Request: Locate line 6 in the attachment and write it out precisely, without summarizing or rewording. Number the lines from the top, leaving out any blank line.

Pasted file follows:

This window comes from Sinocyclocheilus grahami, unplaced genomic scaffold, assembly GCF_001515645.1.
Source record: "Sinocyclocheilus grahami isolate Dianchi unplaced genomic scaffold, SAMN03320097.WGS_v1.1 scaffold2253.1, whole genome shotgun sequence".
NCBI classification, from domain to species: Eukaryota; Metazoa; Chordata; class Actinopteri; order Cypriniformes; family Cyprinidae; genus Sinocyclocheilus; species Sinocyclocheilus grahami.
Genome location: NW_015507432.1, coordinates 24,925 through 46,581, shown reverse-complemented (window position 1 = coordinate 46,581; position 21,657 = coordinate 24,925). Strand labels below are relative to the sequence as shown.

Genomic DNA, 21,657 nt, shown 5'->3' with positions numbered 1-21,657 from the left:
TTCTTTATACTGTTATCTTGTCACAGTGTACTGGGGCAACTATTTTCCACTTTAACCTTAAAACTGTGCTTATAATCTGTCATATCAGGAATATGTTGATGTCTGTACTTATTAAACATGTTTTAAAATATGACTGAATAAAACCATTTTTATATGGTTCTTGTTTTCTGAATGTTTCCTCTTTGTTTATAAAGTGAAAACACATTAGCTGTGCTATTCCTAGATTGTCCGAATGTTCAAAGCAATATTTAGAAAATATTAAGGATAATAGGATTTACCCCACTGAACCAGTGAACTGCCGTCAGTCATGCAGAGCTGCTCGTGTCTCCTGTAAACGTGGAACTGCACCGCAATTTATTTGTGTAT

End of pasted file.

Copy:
TTCTTTATACTGTTATCTTGTCACAGTGTACTGGGGCAACTATTTTCCACTTTAACCTTAAAACTGTGCTTATAATCTGTCATATCAGGAATATGTTGATGTCTGTACTTATTAAACATGTTTTAAAATATGACTGAATAAAACCATTTTTATATGGTTCTTGTTTTCTGAATGTTTCCTCTTTGTTTATAAAGTGAAAACACATTAGCTGTGCTATTCCTAGATTGTCCGAATGTTCAAAGCAATATTTAGAAAATATTAAGGATAATAGGATTTACCCCACTGAACCAGTGAACTGCCGTCAGTCATGCAGAGCTGCTCGTGTCTCCTGTAAACGTGGAACTGCACCGCAATTTATTTGTGTAT